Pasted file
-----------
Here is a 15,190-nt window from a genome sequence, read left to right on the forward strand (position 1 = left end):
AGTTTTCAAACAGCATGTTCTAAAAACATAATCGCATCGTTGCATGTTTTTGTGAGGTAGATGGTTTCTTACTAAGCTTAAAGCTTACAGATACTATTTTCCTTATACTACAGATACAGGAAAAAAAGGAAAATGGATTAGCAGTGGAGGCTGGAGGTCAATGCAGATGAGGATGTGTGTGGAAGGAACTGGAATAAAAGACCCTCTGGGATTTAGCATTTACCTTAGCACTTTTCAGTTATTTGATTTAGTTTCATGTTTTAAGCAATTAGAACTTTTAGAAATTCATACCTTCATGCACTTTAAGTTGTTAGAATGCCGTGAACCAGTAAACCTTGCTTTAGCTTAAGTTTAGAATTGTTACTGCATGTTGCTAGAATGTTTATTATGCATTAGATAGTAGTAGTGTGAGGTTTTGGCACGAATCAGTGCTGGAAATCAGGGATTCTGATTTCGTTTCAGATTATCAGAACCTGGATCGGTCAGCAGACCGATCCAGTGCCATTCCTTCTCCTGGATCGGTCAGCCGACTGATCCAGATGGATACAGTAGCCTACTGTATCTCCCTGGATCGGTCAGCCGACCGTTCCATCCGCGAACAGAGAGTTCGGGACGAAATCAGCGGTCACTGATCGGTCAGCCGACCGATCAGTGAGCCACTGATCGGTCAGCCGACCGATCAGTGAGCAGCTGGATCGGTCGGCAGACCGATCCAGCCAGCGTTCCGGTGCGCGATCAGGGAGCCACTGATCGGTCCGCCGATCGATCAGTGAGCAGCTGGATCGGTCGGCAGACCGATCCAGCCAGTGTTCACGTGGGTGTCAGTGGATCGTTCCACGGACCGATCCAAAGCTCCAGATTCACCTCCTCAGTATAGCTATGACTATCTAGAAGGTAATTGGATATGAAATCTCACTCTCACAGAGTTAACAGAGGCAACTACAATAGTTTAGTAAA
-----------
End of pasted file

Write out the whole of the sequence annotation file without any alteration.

Here is a 15,190-nt window from a genome sequence, read left to right on the forward strand (position 1 = left end):
AGTTTTCAAACAGCATGTTCTAAAAACATAATCGCATCGTTGCATGTTTTTGTGAGGTAGATGGTTTCTTACTAAGCTTAAAGCTTACAGATACTATTTTCCTTATACTACAGATACAGGAAAAAAAGGAAAATGGATTAGCAGTGGAGGCTGGAGGTCAATGCAGATGAGGATGTGTGTGGAAGGAACTGGAATAAAAGACCCTCTGGGATTTAGCATTTACCTTAGCACTTTTCAGTTATTTGATTTAGTTTCATGTTTTAAGCAATTAGAACTTTTAGAAATTCATACCTTCATGCACTTTAAGTTGTTAGAATGCCGTGAACCAGTAAACCTTGCTTTAGCTTAAGTTTAGAATTGTTACTGCATGTTGCTAGAATGTTTATTATGCATTAGATAGTAGTAGTGTGAGGTTTTGGCACGAATCAGTGCTGGAAATCAGGGATTCTGATTTCGTTTCAGATTATCAGAACCTGGATCGGTCAGCAGACCGATCCAGTGCCATTCCTTCTCCTGGATCGGTCAGCCGACTGATCCAGATGGATACAGTAGCCTACTGTATCTCCCTGGATCGGTCAGCCGACCGTTCCATCCGCGAACAGAGAGTTCGGGACGAAATCAGCGGTCACTGATCGGTCAGCCGACCGATCAGTGAGCCACTGATCGGTCAGCCGACCGATCAGTGAGCAGCTGGATCGGTCGGCAGACCGATCCAGCCAGCGTTCCGGTGCGCGATCAGGGAGCCACTGATCGGTCCGCCGATCGATCAGTGAGCAGCTGGATCGGTCGGCAGACCGATCCAGCCAGTGTTCACGTGGGTGTCAGTGGATCGTTCCACGGACCGATCCAAAGCTCCAGATTCACCTCCTCAGTATAGCTATGACTATCTAGAAGGTAATTGGATATGAAATCTCACTCTCACAGAGTTAACAGAGGCAACTACAATAGTTTAGTAAA